“She broke really well. There wasn’t a lot of room between the three-eighths and the quarter-pole and I just had to be there because they were going really slow,” Rosario said. “She responded really well when I asked her. 

“She was there for me,” added Rosario. “I was always looking to see where there was room to go and it looked like it opened up inside, and I just had to go with that. She did great.”

#3 Malathaat stalking #4 Clairiere in the Shuvee. (NYRA/Coglianese)

Asmussen, who also trained Clairiere’s Hall of Fame sire, said the 4-year-old filly continues to show her class. 

“I think that it’s more proof of who she is,” said Asmussen. “She’s a great filly and what a great race. Moderate fractions, they came home in good time and she’s just a very fast mare right now.

The Shuvee was the third race off a four-month layoff for Clairiere, who posted a good sophomore campaign where she scored her first Grade 1 victory in the Cotillion at Parx Racing and finished fourth in both the Grade 1 Kentucky Oaks in May and the Grade 1 Breeders’ Cup Distaff in November at Del Mar. 

Asmussen said Clairiere has come into her own this year.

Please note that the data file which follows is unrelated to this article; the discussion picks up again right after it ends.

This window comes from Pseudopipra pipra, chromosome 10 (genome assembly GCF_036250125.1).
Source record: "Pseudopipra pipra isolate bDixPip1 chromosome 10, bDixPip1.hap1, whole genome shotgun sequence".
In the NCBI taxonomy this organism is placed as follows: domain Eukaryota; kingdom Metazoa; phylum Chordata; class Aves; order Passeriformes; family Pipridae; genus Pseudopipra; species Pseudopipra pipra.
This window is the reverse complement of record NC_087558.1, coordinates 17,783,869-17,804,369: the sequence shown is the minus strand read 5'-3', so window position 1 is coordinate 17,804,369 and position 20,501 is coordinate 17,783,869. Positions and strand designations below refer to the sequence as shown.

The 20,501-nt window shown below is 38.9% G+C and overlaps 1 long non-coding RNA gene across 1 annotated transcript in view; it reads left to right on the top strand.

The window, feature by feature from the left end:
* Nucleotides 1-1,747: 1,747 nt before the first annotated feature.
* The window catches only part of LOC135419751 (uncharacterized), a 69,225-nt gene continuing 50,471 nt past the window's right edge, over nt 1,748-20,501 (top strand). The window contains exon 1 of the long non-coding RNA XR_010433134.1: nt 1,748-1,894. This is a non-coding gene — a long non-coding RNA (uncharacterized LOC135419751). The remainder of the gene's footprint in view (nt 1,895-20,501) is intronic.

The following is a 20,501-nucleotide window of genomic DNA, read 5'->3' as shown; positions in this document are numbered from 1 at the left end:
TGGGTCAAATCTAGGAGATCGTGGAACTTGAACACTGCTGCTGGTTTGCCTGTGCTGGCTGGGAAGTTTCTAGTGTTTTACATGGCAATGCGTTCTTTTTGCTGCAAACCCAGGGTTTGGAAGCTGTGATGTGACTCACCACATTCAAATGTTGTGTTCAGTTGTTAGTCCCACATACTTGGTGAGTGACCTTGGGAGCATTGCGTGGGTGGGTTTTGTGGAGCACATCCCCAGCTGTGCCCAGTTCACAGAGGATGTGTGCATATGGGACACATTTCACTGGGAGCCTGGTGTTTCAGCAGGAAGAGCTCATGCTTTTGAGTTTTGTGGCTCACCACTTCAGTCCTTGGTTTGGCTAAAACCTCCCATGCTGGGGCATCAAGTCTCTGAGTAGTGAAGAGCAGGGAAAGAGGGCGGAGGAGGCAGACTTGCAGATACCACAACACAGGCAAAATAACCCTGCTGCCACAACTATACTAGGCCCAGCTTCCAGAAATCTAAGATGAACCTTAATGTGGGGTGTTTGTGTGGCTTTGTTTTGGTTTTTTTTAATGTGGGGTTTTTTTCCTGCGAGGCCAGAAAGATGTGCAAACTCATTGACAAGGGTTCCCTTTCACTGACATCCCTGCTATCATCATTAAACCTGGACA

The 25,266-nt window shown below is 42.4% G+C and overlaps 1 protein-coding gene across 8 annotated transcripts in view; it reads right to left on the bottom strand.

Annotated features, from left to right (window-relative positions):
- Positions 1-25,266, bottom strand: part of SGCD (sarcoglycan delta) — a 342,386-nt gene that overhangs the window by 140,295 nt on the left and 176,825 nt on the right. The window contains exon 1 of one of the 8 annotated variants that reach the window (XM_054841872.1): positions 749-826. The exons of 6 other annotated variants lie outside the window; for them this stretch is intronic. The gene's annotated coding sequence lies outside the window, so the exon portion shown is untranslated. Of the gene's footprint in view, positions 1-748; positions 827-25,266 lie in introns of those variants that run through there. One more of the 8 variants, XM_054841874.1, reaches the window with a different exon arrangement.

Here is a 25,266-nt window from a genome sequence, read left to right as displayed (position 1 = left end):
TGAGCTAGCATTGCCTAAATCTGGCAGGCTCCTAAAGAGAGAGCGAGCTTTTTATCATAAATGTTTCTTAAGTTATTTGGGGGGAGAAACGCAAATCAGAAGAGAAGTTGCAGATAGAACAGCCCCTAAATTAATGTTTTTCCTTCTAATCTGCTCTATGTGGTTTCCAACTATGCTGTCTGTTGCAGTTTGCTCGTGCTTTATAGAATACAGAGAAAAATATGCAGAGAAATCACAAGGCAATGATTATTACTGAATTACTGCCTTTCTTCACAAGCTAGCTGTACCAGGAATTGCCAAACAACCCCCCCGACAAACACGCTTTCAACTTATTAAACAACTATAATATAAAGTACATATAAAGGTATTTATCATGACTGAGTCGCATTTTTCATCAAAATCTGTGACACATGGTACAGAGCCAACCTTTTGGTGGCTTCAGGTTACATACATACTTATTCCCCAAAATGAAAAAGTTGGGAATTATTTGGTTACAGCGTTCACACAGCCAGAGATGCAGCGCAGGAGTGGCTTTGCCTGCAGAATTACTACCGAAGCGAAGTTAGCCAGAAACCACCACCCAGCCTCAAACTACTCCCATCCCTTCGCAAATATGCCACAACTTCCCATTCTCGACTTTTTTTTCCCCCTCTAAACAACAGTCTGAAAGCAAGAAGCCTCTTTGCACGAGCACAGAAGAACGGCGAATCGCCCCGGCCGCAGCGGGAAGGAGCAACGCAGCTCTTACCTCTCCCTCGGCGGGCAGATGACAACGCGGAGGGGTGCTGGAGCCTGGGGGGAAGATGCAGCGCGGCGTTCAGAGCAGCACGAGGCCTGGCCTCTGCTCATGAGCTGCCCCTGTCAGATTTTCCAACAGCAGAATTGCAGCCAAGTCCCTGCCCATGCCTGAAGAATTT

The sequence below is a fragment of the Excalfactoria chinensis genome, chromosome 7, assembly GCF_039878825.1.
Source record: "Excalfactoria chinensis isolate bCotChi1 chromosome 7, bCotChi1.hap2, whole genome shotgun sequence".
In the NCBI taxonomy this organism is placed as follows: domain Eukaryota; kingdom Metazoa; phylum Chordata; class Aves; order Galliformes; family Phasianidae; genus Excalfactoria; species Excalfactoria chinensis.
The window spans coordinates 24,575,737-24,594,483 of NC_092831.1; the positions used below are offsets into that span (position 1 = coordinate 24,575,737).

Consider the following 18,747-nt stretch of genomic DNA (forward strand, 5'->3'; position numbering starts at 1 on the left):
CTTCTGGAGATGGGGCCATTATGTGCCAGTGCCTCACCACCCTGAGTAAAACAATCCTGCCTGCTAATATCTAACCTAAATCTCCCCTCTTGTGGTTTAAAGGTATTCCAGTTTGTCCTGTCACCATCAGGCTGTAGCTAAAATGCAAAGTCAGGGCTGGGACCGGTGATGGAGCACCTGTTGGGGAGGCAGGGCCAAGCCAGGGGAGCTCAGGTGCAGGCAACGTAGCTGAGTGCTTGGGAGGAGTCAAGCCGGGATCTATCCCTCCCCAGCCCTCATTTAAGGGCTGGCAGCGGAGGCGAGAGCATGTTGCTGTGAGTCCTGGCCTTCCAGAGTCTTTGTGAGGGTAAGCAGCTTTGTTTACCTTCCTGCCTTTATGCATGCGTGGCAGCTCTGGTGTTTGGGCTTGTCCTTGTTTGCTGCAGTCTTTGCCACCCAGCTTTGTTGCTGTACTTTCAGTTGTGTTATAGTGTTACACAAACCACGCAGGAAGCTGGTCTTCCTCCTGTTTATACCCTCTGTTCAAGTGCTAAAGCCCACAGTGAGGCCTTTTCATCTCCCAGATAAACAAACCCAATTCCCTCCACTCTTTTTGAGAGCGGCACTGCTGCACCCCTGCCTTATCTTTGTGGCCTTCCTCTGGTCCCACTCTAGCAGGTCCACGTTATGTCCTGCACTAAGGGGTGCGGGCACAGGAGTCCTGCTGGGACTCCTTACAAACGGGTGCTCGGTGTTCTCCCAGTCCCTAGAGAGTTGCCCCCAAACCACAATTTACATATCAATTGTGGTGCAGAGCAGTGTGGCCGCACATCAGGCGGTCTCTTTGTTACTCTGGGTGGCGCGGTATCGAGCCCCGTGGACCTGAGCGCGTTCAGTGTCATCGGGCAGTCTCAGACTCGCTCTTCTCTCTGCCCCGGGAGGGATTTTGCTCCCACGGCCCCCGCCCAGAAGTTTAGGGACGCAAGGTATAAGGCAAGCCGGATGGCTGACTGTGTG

“She kept excellent company from fall of her 2-year-old year and her whole 3-year-old year,” said Asmussen. “We sent her down to Stonestreet in Ocala to Ian Brennan off a fourth by three-quarters of a length in the Distaff. She got a little break. She went back in training down there and she came back in breezing more impressively than when she finished her 3-year-old year. I think her races have shown that.

“It’s fun to see her physical development,” added Asmussen. “We were near Malathaat in the Oaks in the paddock and [could see] how much bigger Malathaat was in the Kentucky Oaks. Then we’re next to her in the paddock here today, it’s [noticeable] how comparable we are physically.”

The Saratoga winner’s circle eluded Clairiere last year as she posted game on-the-board efforts in Grade 1 company, finishing behind Malathaat in both the Coaching Club American Oaks and Alabama. Asmussen said the Shuvee was a prep for another try at a Saratoga Grade 1 in the $600,000 Personal Ensign on August 27.